In the geopolitical contest of looking your very best in a climate crisis, Denmark has successfully branded itself a championship fighter for the climate. In October 2019, the capital city of Copenhagen hosted the C40 Mayors Summit, reminding the 96 other world’s greatest cities to bask in the shadow of its sustainability achievements.

Those achievements include a CO2 emissions reduction of more than 40% from 2005 to 2017, a robust and growing economy, and a transit system that is the envy of bicyclists everywhere. In the words of then lord mayor Frank Jensen, “Many of my [mayoral] colleagues use Copenhagen as a benchmark because we have this plan to be carbon neutral by 2025, and we have a lot of concrete solutions for sustainability.”

The catch? Much of this success relies on burning wood for energy, which emits more CO2 than coal, and simply not counting the emissions.

They aren’t very public about their reliance on wood-burning. The Municipal Plan states the city will “make demands that biomass combined heat and power (CHP) is generated using certified sustainable biomass” (page 34).  The Plan mentions biomass just one other time, on page 55: “To promote use of alternative forms of energy manufacturing such as geothermal energy, solar panels, windmills, heating pumps and immersion heaters. As a transitional technology biomass can be used to phase out the use of fossil fuel energy sources.”

In fact domestic heating with wood is responsible for the majority of particulate pollution produced in Denmark. In an effort to reduce air pollution and improve public health, the Plan imagines prohibiting new domestic wood-burning stoves in homes with district heating: “we will work on changing legislation in order to implement a ban.”

Yet there is no acknowledgement of the other harms of burning wood for energy – the climate and forest impacts. Tobias Jespersen and Bente Hessellund Andersen from Danish environmental group NOAH have determined that Copenhagen’s reduction in reported emissions is largely attributed to the switch from coal to biomass, which is counted as “zero-emissions.” And not only that – but the reliance on wood for home heating has increased over the years too – the very policy they now want to reverse.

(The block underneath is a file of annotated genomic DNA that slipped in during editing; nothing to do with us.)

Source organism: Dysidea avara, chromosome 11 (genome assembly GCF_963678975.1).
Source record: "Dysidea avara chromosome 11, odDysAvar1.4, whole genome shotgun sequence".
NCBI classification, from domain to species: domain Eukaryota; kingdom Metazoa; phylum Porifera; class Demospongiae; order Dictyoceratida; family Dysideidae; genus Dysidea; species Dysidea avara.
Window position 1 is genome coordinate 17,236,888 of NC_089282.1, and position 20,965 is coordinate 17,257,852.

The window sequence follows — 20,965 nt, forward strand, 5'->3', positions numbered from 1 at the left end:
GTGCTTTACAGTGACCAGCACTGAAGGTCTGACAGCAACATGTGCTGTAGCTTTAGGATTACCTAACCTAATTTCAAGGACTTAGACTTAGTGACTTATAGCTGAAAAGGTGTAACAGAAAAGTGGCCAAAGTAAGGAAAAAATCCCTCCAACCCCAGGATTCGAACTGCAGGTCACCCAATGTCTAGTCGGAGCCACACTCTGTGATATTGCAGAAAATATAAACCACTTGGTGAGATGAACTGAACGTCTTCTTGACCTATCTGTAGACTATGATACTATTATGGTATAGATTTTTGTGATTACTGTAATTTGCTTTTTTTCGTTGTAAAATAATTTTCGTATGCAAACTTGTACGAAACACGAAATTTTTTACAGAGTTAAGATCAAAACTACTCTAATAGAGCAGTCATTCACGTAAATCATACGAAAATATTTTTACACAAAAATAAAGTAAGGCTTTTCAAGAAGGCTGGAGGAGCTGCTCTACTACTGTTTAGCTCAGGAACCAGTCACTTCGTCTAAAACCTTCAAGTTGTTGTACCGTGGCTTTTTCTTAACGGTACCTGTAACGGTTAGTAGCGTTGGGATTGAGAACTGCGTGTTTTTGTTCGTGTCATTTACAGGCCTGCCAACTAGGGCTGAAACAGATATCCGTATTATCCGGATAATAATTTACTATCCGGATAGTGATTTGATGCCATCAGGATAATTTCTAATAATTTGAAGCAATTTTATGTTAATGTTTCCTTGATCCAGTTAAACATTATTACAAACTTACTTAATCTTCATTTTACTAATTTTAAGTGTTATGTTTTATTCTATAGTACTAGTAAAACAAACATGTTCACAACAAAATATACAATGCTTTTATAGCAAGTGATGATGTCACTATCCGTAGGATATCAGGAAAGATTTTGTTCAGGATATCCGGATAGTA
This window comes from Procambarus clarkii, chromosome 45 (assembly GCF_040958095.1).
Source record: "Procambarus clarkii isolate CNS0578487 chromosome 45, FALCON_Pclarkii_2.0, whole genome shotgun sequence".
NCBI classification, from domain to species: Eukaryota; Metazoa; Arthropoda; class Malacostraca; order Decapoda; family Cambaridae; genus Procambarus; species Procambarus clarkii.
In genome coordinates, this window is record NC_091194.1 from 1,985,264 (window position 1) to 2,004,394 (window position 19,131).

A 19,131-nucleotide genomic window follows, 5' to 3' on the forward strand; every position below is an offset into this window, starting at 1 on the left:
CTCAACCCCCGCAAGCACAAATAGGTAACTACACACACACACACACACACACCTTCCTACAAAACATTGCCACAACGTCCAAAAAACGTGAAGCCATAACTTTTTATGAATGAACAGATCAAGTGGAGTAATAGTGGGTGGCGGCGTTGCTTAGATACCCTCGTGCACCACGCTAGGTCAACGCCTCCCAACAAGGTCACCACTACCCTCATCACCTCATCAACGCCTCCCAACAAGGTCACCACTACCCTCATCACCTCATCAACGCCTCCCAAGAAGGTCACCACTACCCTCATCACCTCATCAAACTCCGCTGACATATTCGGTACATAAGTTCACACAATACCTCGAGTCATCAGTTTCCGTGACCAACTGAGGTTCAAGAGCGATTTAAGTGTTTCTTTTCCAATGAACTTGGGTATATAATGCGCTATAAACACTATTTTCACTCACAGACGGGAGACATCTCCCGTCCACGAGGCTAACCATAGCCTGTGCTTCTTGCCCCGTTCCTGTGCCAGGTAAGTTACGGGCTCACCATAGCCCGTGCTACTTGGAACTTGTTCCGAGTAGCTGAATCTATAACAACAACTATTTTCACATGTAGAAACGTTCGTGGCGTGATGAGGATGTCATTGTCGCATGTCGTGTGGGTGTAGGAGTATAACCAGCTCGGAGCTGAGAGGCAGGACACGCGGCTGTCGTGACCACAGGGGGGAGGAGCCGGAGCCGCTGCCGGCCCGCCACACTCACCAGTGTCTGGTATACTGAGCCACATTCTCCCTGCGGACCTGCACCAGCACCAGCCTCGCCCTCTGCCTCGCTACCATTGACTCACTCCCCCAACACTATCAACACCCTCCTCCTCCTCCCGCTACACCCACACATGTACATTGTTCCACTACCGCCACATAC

(data from Eurostat).

Thanks to the RED II and the carbon accounting loophole that lets EU Member States off the hook from reporting biomass emissions, Copenhagen boasts big reductions by burning more wood. The City imports pellets from other Danish municipalities, or from pellet-producing countries (or from the Amazon), and subtracts coal emissions from its ledger without any requirement of accounting for the emissions from wood burning. The more wood Copenhagen burns, the more it can sell so-called green electricity back to its fossil fuel-dependent neighbors.

By using the flawed calculation methods, the City of Copenhagen misleads its citizens to believe that the city is on the track towards CO2-neutrality and, therefore that they do not need to make fundamental changes in their lifestyles. And, at the same time, the city is seen as an example for the world to follow.

But as Greta Thunberg observed for Earth Day,

“The emissions are still there, whether we count them or not. When leaders now present these very insufficient targets, they admit that they are surrendering on the 1.5 degree target. Surrendering on their promises and our futures. Still, as it is now, world leaders get away with it since the gap of awareness is so immense. And this is the heart of the problem. We understand that the world is very complex, that many are trying their best, and that this isn’t going to be easy. And of course these very insufficient targets are better than nothing. But we can’t be satisfied with something just because it’s better than nothing. We have to go further than that. We must believe we can do this. Because we can.”

Contact:

Tobias Jespersen tobias @ noah.dk

Bente Hessellund Andersen bente @ noah.dk

Copenhagen: Not as green as it appears

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